The ruling Ennahda party may hold the most seats in the body convened to oversee the writing of a new Tunisian constitution, writes the Stratfor analysis group, but the Islamist group remains severely constrained and lacks the authority to govern meaningfully.
For nearly 60 years before the fall of former President Zine El Abidine Ben Ali in 2011, Tunisia was ruled by a strong central government that placed a premium on loyalty to the state. While Tunisians largely still identify with the state, tribal divisions, socioeconomic gaps and ideological differences have become increasingly evident, preventing the central government from exerting its historical levels of control. The resignation of Prime Minister Hamadi Jebali on Feb. 19 is just the latest manifestation of the ongoing scramble for power among Tunisian political factions, which appear to have fought their way to a stalemate.
Jebali’s resignation is the latest setback in Ennahda’s attempt to capitalize on the electoral success that brought it to power in 2011. These tensions boiled over after the Feb. 6 assassination of Chokri Belaid (above), a prominent secular opposition leader, which triggered mass protests and riots.
Disagreements over political strategies will not fracture Ennahda in the short term, but the party’s internal discord is a primary contributor to the larger political deadlock.
Ennahda’s rejection of Jebali’s plan [for a government of technocrats] also demonstrates that opposition parties, even those within the ruling coalition, have an interest in destabilizing the government. Secular opposition parties have been focused on what they believe to be a looming threat of Salafist activity in Tunisia. Indeed, the country’s Salafists have become more active since political controls were relaxed after the revolution, and militants have been crossing Tunisia’s porous borders with Algeria and Libya.
Beyond security concerns, Tunisia is also under economic pressure. Financial stresses arguably sparked the Arab Spring, and the Tunisian economy has continued to suffer since the fall of Ben Ali. The government is currently in late-stage negotiations with the International Monetary Fund over a $1.78 billion loan, which the agency said could be jeopardized by the country’s political drama. Moreover, Tunisia’s influential labor unions have increased their protest activities, and tribal unrest has persisted in southern Tunisia. The more unpredictable Tunisia’s domestic political situation becomes, the more salient these problems will appear — and Ennahda will bear the brunt of popular dissatisfaction if it cannot take steps to solve them.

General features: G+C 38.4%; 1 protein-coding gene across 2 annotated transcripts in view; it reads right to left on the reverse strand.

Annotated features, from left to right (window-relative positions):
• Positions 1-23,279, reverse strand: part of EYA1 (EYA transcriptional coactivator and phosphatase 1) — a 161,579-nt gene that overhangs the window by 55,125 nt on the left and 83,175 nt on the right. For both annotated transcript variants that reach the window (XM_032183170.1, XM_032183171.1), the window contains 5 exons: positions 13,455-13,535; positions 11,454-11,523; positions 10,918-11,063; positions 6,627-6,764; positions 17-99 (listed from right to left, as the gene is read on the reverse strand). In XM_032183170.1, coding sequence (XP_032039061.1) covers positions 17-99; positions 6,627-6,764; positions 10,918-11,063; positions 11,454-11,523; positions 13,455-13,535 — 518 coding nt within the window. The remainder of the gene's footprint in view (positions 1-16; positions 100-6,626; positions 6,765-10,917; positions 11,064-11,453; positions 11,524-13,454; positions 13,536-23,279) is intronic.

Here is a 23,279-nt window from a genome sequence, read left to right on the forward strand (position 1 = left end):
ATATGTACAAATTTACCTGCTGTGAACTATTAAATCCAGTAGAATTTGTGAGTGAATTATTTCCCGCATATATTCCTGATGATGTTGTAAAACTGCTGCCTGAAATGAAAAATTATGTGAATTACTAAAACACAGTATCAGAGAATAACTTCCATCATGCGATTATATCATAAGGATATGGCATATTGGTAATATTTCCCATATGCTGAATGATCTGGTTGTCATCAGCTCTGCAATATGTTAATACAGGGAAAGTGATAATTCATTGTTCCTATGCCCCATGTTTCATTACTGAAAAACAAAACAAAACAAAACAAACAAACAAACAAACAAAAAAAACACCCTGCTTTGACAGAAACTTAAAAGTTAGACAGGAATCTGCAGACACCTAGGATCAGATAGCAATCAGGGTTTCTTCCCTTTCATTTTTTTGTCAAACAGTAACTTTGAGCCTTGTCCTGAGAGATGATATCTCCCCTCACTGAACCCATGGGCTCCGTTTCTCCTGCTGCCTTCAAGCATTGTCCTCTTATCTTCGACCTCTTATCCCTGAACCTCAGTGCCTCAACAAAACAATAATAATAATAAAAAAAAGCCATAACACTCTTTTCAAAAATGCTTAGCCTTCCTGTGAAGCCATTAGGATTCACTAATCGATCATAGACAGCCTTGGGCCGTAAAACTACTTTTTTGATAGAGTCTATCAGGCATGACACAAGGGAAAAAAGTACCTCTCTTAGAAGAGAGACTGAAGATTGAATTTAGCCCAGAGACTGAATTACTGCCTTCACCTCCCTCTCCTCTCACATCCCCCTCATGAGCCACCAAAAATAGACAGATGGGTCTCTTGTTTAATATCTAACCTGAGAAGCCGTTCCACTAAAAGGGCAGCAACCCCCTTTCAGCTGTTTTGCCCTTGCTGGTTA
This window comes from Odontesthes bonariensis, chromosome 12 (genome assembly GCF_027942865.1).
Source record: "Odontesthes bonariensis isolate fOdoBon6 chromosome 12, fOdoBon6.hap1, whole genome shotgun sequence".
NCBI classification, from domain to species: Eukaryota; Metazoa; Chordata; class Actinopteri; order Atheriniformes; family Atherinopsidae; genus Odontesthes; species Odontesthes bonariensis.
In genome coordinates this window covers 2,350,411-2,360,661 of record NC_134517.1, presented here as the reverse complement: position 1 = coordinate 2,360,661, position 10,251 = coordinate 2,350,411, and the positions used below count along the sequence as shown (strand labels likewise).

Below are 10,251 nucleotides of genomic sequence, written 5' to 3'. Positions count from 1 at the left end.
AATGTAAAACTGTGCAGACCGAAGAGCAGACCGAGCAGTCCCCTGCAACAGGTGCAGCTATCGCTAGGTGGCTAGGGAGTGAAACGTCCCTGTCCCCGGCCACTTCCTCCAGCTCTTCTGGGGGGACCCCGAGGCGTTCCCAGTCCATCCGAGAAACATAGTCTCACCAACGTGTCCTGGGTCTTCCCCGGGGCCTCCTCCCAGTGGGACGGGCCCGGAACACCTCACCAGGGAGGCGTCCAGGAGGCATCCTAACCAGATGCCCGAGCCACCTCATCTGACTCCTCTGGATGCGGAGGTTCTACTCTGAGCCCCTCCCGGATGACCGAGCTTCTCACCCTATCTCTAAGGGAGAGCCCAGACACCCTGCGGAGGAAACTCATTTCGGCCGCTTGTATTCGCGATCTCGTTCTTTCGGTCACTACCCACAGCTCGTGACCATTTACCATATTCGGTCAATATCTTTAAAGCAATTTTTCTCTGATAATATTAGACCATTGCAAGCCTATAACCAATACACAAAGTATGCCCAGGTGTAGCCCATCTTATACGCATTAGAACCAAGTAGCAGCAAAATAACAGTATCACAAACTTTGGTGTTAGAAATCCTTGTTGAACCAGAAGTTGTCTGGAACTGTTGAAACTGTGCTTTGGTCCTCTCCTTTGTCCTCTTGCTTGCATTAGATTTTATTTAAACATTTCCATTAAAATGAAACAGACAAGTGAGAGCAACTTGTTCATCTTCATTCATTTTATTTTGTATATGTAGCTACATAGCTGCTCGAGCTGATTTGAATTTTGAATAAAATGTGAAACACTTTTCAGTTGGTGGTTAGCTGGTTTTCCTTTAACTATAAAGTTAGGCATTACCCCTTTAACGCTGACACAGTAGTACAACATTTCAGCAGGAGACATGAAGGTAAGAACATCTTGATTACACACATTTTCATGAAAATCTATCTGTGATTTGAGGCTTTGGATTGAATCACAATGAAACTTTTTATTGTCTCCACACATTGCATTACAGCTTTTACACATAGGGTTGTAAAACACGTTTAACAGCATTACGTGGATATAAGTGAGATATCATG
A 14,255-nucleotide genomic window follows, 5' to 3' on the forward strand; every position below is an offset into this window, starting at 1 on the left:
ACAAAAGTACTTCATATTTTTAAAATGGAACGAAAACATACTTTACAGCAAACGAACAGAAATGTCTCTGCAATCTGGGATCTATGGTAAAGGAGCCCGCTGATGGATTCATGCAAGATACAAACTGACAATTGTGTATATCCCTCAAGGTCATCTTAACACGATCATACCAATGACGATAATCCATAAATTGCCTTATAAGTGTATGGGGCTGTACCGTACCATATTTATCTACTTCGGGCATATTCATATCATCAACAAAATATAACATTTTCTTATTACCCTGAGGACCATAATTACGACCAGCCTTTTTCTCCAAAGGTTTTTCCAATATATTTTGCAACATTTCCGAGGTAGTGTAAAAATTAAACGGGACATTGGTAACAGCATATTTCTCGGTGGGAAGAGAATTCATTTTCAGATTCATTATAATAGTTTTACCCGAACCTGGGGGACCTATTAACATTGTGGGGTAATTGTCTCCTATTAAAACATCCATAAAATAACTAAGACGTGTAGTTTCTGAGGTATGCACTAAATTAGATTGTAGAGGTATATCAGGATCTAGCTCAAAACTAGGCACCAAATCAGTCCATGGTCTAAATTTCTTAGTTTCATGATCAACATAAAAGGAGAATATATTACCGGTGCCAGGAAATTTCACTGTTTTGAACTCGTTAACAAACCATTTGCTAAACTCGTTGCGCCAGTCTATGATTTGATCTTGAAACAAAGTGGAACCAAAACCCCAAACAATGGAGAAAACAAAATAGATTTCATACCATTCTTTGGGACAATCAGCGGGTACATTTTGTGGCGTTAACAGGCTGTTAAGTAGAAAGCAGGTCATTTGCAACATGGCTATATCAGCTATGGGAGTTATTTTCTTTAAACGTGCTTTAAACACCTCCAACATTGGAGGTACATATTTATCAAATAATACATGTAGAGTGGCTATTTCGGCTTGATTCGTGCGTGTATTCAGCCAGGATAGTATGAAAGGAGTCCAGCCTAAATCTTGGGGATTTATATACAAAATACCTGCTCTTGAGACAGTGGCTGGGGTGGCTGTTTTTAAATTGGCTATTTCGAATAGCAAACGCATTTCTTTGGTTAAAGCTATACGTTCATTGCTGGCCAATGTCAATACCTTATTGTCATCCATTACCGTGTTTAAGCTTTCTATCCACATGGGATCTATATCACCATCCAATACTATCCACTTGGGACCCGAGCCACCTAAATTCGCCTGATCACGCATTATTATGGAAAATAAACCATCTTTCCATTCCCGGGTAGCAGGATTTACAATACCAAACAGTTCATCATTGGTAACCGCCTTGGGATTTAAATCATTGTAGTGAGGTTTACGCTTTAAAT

Lacking the connections and authority of the old single-party regime, Ennahda will need to strengthen its relationships with the Interior Ministry, the military and the labor unions for its electoral success to translate into political authority. This is why Foreign Minister Rafik Abdessalem, an Ennahda member who the coalition partners wanted removed, insisted that control of the Interior Ministry would remain with Ennahda after Jebali stepped down. However, the opposition is vying for these relationships as well, and Tunisia’s new political system affords the country’s institutions unprecedented freedom of operation. Because of this, governance in Tunisia has become much less centralized.
While Tunisia has a compact geography and a generally homogenous society (98 percent of Tunisians are ethnically Arab-Berber and Sunni Muslim), its populace has many divisions — secular and Islamist, rural and urban, wealthy and poor. Tunisia’s revolution began in the town of Sidi Bouzid at least in part due to the lack of economic development undertaken by the central government in Tunisia’s interior and southern governorates.
Democracy has given these groups new political voices, and the collapse of the erstwhile single-party system has fostered fierce competition for authority and power among Tunisian political parties. Jebali’s resignation must be understood in that context. And Tunisia’s political, economic and security environments will remain volatile for as long as that competition is about who will rule, as opposed to how.